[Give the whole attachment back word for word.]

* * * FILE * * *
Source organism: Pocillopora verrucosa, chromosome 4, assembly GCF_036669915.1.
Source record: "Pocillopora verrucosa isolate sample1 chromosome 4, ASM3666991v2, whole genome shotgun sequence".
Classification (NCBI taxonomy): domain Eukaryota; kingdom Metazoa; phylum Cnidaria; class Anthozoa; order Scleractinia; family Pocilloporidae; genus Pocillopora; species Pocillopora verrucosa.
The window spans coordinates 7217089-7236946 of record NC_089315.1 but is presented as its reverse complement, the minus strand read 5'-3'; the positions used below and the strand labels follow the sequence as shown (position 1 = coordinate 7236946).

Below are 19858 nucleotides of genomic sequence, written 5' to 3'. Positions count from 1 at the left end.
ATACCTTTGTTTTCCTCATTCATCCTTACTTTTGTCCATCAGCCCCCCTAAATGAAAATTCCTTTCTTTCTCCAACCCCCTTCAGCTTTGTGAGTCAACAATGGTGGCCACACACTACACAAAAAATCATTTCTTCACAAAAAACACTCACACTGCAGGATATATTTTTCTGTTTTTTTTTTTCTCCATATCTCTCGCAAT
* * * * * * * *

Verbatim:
Source organism: Pocillopora verrucosa, chromosome 4, assembly GCF_036669915.1.
Source record: "Pocillopora verrucosa isolate sample1 chromosome 4, ASM3666991v2, whole genome shotgun sequence".
Classification (NCBI taxonomy): domain Eukaryota; kingdom Metazoa; phylum Cnidaria; class Anthozoa; order Scleractinia; family Pocilloporidae; genus Pocillopora; species Pocillopora verrucosa.
The window spans coordinates 7217089-7236946 of record NC_089315.1 but is presented as its reverse complement, the minus strand read 5'-3'; the positions used below and the strand labels follow the sequence as shown (position 1 = coordinate 7236946).

Below are 19858 nucleotides of genomic sequence, written 5' to 3'. Positions count from 1 at the left end.
ATACCTTTGTTTTCCTCATTCATCCTTACTTTTGTCCATCAGCCCCCCTAAATGAAAATTCCTTTCTTTCTCCAACCCCCTTCAGCTTTGTGAGTCAACAATGGTGGCCACACACTACACAAAAAATCATTTCTTCACAAAAAACACTCACACTGCAGGATATATTTTTCTGTTTTTTTTTTTCTCCATATCTCTCGCAAT